The Clockmaker’s Daughter, an original musical faerytale by Michael Webborn and Daniel Finn, is set in the fictional town of Spindlewood. When clockmaker Abraham’s wife dies, he creates a woman, Constance, out of clocks. As she comes to life, she becomes more and more real, learning to talk and sew and becomes more inquisitive about the world outside of the four walls she lives in. When Constance steps outside of the confines of the house, she accidentally bumps into Amelia who is holding her new wedding dress. It falls into the well and is ruined. Constance runs home and makes the most beautiful dress to replace the one she ruined. She becomes the talk of the town and is embraced by all. But when Abraham finds out she has disobeyed him and left the house, he hides the key which keeps her wound and then suddenly, in front of the whole town, she stops. Thinking she has been cursed by a demon, the town turn against her. Do they really believe Constance is a witch? Will they crucify her at the stake or come forward one by one to stand up for the woman with more heart than most people with one do? Sometimes things only break when they have nothing to keep them together.
Despite being called The Clockmaker’s Daughter, throughout the majority of the show it feels more like Abraham wants Constance for his wife and not his daughter. It could be misconstrued that he is a violent, aggressive husband to her when I think he is really supposed to be just a strict, well meaning father.
There are some great musical numbers in this show. Where You Will Be is a beautiful love song between Will and Constance, A Modest Modiste is well performed by Jo Wickham and the shows final song Clockwork is a show stopping number. There is some great Irish music, especially in the wedding scene, with dancing and lots of foot stamping.
The attention to detail in this production is incredible for a small production. Beautiful costumes and a huge set that looks like it has come from a West End show, with clock projections on the walls, great lighting and cleverly moving set pieces. The show has strong elements of huge West End shows like Wicked, Les Mis and Phantom of the Opera but with enough originality to make it fresh and new.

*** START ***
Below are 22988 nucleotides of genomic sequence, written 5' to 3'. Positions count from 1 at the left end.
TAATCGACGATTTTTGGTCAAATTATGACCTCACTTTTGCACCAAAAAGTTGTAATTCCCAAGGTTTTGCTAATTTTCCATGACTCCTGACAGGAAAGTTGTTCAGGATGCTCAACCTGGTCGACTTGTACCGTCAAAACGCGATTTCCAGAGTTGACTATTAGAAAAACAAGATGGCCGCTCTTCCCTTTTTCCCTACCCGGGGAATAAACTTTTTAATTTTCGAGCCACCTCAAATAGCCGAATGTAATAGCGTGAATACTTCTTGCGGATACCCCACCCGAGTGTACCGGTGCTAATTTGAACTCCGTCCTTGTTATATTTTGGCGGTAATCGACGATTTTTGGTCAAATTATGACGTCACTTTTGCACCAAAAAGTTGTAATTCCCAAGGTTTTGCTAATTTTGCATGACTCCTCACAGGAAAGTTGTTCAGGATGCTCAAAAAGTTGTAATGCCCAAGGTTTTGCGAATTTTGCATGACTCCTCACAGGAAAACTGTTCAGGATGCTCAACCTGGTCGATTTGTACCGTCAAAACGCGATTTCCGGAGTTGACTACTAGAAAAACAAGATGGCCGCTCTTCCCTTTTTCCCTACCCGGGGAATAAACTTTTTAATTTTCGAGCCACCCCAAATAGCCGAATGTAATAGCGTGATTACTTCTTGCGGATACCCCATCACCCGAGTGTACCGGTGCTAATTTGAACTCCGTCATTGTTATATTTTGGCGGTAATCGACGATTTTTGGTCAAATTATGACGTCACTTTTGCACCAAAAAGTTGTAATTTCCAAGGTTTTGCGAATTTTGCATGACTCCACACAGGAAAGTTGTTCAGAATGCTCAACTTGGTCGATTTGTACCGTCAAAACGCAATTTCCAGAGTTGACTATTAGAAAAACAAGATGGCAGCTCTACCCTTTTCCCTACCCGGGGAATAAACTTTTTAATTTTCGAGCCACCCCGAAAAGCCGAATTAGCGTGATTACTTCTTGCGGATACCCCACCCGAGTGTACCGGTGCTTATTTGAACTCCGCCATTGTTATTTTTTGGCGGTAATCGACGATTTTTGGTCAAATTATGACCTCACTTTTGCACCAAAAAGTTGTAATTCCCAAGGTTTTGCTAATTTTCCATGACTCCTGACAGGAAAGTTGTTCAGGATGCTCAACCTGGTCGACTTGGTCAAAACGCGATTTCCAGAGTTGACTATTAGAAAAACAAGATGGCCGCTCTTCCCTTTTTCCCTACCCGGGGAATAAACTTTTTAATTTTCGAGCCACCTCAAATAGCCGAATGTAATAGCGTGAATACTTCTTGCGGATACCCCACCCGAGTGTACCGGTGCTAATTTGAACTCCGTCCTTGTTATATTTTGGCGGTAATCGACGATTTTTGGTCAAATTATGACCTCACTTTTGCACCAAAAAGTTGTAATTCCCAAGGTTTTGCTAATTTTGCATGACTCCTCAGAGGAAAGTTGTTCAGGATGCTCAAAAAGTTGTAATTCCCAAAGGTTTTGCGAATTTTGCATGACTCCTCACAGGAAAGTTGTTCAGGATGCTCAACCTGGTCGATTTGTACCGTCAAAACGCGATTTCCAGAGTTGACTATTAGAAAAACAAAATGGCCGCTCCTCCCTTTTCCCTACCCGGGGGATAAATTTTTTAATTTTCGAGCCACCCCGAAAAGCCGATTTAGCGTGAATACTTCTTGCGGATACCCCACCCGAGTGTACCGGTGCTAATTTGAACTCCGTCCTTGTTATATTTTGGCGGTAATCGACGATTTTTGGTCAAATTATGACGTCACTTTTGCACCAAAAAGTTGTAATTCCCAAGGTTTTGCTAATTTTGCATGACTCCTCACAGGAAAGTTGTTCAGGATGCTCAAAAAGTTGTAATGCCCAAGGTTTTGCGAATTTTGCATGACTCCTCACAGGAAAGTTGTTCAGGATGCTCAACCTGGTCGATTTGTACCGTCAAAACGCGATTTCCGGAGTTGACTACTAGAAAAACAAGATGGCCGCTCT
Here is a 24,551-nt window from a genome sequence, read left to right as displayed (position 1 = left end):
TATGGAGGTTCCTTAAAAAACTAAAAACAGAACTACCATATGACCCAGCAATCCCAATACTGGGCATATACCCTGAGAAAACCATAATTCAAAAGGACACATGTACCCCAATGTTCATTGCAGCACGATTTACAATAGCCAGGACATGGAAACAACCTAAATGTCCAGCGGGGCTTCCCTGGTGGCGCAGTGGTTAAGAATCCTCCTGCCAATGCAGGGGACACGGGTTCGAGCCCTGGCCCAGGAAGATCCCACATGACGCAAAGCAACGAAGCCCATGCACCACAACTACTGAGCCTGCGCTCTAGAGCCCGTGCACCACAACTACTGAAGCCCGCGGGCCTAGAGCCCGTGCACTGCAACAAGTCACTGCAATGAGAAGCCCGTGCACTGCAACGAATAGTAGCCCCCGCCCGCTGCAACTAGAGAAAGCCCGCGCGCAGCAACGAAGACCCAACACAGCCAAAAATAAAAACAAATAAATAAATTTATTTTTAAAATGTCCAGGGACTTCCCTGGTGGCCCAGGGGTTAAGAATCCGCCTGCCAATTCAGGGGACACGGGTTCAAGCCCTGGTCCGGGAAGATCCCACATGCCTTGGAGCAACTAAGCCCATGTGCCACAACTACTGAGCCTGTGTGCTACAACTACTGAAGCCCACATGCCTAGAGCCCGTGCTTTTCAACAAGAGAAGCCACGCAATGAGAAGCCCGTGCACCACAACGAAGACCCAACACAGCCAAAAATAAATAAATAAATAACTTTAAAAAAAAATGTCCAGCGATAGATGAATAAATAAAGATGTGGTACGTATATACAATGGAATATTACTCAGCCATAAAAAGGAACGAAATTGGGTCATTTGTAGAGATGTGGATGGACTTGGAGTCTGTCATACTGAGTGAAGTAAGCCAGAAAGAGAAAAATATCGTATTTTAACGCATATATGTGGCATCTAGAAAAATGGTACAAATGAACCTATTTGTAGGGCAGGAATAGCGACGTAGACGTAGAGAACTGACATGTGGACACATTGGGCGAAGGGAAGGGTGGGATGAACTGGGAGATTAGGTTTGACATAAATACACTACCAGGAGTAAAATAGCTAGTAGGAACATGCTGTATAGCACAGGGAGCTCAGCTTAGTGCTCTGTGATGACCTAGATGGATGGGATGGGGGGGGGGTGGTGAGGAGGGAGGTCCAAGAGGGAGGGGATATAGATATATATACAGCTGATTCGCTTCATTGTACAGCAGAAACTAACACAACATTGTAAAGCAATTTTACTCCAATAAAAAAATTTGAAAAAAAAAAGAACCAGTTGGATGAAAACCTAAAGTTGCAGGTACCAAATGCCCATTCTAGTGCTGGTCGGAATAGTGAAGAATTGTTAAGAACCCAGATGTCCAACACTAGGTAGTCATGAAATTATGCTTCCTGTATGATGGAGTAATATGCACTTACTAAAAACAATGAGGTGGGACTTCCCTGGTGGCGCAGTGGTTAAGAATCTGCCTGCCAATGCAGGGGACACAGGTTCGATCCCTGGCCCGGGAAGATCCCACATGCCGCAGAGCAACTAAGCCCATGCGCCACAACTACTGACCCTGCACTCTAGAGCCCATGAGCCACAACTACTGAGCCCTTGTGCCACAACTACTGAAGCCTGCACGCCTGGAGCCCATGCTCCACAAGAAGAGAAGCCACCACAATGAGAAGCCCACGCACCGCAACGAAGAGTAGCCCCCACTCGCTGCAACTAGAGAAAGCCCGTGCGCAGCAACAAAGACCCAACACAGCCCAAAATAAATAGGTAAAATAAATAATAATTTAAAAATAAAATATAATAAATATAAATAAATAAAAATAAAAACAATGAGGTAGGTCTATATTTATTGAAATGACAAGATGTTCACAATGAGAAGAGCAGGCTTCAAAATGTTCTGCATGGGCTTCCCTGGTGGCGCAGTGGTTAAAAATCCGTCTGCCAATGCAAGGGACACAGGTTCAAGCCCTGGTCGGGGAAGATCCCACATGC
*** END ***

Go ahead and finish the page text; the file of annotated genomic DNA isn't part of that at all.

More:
Jennifer Harding shows how incredibly talented she is in the role of Constance. She has great movement as the doll that comes to life and the best voice in the show. Her rendition of If You Could See My Heart in act 2 is brilliant. Alan McHale is equally as talented as Will, the boy who falls for Constance. Can he still love her after he finds out the truth about who she really is though?
Lawrence Carmichael is a good actor as Abraham, his desperation for the girl he has created is well portrayed (reminiscent of the Phantoms obsessive nature in Phantom of the Opera) with a real ‘if I can’t have you, no one can’ attitude. Sometimes sounding a little off-key but nothing a few vocal lessons couldn’t iron out.
Rob McManus is great as Mayor Glynn, a cross between the Wizard (in the Wizard of Oz) and Doc Brown from Back to the Future (maybe it was all the clocks making me think that). The evil dress maker of the town Ma’ Riley (played hilariously by Jo Wickham) is Thenardier esq, with huge colourful dresses and green eye shadow. When she realises someone is trying to outshine her dress making skills she sets out on a witch hunt to track down the person responsible.
With a huge cast of twenty people, it is impossible to talk about everyone but the group performed amazingly in ensemble numbers, perfectly harmonising the melodies.
With a few tweaks, this show could slot straight on to the West End stage. This is one of the best off-west end productions around goes to prove that just because budgets may not be huge, if your show is a labour of love then you can give it the attention it deserves and create something wonderful.
The Clockmaker’s Daughter melted my heart and judging my the sniffles around the audience at the end, it was quite emotional for everyone else too. Go see it!
Reviewed by West End Wilma
Photo: Poppy Carter
The Clockmaker’s Daughter is playing at the Landor Theatre until 4 July 2015. Click here for more information and to book tickets